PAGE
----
A stoner’s guide to the perfect pipe

Ken Magri’s collection of portable cannabis pipes.

Ken Magri’s collection of portable cannabis pipes.

photo by ken magri / illustration by sarah hansel

I like to carry a pipe with me while running errands just in case the opportunity arises. A quick hit with a small pipe is much more discreet than sparking a joint.

After years of “research,” I still haven’t found that absolutely perfect carry-around pipe—but I do know what to look for. So with that in mind, here’s a few tips from a veteran toker.

The ideal portable pipe is compact, sits upright and draws easily, with a screen that fits tightly and a cover over the bowl. A device that’s easy to clean is also important. An added bonus is if the piece looks nice and feels good to the touch. Some materials like ceramic clay are too fragile for such daily use. Mick Sheldon, an artist based in Yolo County, made me a ceramic self-portrait pipe with a circular bowl that was shaped like artist’s mouth. I dropped it once and the stem broke. (Sorry, Sheldon.) Clay pipes can be durable like the one local artist Dan Samborski crafted for me three years back, but its smooth glaze finish made it impossible to anchor screens inside the bowl.

Glass is a beautiful material, especially the way it reflects light, and professional glass-blowing artist Jason Thiemann’s spoon pipes are portable works of art. His process starts with true glow-in-the-dark borosilicate glass that radiates under black light. But glass also breaks easily. Needless to say, my Thiemann pipe only makes special appearances.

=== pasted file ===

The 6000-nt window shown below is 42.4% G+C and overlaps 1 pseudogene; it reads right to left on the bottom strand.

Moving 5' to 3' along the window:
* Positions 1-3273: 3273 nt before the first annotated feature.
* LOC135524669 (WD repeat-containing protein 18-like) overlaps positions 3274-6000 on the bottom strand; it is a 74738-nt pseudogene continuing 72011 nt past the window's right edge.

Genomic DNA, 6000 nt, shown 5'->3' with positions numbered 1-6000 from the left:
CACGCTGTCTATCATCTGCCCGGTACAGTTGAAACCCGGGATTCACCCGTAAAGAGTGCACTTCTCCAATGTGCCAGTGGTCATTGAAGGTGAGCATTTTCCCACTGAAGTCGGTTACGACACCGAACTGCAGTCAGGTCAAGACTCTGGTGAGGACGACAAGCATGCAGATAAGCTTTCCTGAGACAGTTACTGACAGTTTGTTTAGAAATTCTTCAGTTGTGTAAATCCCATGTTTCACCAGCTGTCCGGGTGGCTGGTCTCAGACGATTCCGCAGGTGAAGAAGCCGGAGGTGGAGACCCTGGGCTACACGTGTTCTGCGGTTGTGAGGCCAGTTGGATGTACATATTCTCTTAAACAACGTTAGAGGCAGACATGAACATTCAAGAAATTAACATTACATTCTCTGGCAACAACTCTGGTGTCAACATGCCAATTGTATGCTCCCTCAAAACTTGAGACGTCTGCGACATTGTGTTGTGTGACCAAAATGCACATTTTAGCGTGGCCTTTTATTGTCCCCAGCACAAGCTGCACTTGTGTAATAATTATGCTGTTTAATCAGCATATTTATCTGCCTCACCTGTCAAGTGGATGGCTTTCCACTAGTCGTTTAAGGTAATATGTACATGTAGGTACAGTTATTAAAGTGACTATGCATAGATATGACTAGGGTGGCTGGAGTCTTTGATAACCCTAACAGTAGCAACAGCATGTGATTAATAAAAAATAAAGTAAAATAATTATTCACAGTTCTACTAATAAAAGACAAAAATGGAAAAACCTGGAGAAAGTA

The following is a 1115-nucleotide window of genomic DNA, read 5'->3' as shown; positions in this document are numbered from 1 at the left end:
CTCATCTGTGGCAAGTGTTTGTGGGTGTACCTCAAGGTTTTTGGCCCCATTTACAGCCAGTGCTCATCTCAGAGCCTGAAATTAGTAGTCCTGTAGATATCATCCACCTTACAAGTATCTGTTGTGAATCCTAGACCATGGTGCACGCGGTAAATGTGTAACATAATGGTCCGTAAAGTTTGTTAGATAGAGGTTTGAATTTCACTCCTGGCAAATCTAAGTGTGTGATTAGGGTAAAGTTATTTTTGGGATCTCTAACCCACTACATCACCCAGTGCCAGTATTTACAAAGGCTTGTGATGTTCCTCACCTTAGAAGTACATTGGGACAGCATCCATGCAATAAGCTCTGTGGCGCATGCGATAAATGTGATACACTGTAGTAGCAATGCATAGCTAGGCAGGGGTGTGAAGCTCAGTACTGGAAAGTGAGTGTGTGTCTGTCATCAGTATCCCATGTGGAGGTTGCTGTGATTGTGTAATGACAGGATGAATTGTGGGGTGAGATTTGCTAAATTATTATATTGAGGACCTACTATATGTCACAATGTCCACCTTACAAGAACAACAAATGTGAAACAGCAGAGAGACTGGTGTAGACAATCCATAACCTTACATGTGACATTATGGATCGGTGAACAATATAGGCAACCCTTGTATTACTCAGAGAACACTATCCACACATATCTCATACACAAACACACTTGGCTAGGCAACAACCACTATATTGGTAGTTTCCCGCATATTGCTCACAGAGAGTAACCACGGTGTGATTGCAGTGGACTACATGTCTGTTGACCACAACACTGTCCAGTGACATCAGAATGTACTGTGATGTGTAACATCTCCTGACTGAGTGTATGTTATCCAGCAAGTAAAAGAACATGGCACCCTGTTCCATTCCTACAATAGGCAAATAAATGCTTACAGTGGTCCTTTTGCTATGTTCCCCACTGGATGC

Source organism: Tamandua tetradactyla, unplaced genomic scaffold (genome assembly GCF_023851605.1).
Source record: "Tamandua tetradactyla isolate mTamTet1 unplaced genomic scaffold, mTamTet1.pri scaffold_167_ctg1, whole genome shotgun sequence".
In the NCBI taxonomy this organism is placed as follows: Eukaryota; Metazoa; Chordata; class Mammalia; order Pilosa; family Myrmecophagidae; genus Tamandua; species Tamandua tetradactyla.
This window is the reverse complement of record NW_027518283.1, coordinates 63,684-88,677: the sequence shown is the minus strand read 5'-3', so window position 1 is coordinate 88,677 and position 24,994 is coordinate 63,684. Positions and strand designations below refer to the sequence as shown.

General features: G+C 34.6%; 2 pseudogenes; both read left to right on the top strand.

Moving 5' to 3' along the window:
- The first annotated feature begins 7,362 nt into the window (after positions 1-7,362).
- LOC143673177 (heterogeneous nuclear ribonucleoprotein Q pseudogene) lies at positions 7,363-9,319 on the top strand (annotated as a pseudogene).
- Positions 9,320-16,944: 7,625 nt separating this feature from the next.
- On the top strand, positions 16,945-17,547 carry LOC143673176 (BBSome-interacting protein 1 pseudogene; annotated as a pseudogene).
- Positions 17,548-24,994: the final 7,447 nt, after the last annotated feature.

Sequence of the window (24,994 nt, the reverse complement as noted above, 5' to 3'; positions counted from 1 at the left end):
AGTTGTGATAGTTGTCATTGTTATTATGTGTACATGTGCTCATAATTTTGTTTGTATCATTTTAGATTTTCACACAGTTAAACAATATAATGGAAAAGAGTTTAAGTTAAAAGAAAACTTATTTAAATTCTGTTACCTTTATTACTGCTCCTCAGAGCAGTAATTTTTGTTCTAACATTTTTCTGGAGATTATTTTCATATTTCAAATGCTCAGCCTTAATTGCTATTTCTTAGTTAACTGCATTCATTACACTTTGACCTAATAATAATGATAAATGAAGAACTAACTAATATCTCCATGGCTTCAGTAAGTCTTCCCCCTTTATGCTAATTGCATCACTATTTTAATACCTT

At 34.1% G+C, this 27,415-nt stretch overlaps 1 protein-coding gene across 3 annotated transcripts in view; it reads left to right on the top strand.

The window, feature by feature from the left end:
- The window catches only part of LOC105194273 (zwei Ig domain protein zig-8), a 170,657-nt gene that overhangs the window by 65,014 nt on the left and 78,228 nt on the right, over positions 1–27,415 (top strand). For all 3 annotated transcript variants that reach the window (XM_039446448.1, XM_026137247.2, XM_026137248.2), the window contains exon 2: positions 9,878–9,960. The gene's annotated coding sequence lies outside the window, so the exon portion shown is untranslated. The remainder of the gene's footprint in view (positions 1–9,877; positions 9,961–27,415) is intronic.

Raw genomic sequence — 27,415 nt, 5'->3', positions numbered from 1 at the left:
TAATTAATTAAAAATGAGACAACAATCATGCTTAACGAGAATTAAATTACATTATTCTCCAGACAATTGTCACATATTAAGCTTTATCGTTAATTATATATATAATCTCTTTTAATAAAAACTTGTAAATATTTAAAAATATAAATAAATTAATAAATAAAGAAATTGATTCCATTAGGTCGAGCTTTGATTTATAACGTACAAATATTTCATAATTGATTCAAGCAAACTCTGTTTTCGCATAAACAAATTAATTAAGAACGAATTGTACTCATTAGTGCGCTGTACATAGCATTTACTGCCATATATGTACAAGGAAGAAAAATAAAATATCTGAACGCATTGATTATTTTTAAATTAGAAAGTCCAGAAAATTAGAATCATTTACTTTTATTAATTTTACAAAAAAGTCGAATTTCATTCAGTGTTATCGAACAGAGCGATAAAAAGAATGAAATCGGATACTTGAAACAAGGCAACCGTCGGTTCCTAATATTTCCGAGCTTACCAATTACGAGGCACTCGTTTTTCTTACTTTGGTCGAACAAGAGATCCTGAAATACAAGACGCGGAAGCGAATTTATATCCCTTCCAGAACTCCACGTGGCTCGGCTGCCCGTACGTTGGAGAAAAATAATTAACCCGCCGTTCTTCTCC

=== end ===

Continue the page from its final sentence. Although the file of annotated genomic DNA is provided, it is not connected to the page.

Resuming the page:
A $6 silicone pipe from China came close to the ideal smoking vessel. With an unbreakable cover and reusable aluminum screen, it drew well and cleaned easily with hot water. Still, the pipe was so short it had the capability to light a mustache on fire. The silicone also felt odd and ultimately this cheap pipe lost its appeal.

As teenagers, before the advent of head shops, my friends and I made pipes from a simple resource: wood. Using three-sixteenths and half-inch drill bits, we’d drill a long hole across the length of the wood piece followed by a shallow hole down from the top. If the two holes connected, we had a pipe. We added faucet screens from the hardware store, and used folded paper and a rubber band to cover a packed bowl.

Recently, I discovered the “Genius Pipe” made from anodized aluminum. It’s split into two layers: A bottom with 2,000 tiny dimples inside, which cool and filter the smoke; and a sleek top layer that slides to cover the bowl. calls it a “no-cough” hit, while highlighting its convenience on its website:

“You can pack a bowl, put it in your pocket just like a phone and when you get to your destination it’s still packed.”

Sounds … well, genius. Except, its $80 price tag slowed me down. But then I saw Genius Pipe’s Stanley Mouse/Alton Kelley limited-edition pieces that features the psychedelic artists’ rose-covered skeleton of Grateful Dead fame. Price now meant nothing and I bought one for $120.

With a nice easy draw, the dimples worked well to prevent cough attacks. The cover slid smoothly, the screens fit tightly and cleaning with a little isopropyl alcohol was effortless. The Genius Pipe would be my recommendation for the perfect pipe, excluding the high price.

After all the online searches—and perhaps inspired by a bit of nostalgia—I stepped into my garage and took out my power tools. From some simple rosewood burl, I crafted a 4-inch pipe reminiscent of the one-hitters from my youth. I added an 89-cent, steel-rimmed screen complete with the familiar folded paper/rubber band cover. It was as perfect as any other, but way less expensive. Almost genius? I think so.